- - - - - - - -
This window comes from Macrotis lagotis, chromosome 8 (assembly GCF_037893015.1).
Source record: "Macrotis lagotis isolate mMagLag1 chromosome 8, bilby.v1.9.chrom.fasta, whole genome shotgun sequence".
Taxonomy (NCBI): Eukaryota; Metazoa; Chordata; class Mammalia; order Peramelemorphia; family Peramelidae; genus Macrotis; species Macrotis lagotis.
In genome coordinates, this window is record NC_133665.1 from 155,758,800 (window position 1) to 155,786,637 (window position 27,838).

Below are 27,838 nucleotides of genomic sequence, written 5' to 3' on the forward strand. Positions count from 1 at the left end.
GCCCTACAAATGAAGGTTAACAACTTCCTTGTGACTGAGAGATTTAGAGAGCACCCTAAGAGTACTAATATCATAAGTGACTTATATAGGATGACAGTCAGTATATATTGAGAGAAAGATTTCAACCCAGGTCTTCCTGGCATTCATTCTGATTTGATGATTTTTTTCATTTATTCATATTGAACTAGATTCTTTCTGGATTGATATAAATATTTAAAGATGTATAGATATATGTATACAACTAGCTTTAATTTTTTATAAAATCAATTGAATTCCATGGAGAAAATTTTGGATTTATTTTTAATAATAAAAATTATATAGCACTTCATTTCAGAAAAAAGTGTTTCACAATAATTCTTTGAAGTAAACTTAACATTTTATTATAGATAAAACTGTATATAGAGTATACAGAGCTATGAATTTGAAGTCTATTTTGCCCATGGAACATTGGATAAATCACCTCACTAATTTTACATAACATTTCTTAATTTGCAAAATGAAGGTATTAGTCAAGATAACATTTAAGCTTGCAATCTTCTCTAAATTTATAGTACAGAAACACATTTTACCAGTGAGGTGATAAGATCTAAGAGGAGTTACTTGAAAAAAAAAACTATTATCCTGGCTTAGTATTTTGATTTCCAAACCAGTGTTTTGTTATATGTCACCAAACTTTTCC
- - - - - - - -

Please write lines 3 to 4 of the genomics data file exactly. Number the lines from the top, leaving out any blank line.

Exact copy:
Taxonomy (NCBI): Eukaryota; Metazoa; Chordata; class Mammalia; order Peramelemorphia; family Peramelidae; genus Macrotis; species Macrotis lagotis.
In genome coordinates, this window is record NC_133665.1 from 155,758,800 (window position 1) to 155,786,637 (window position 27,838).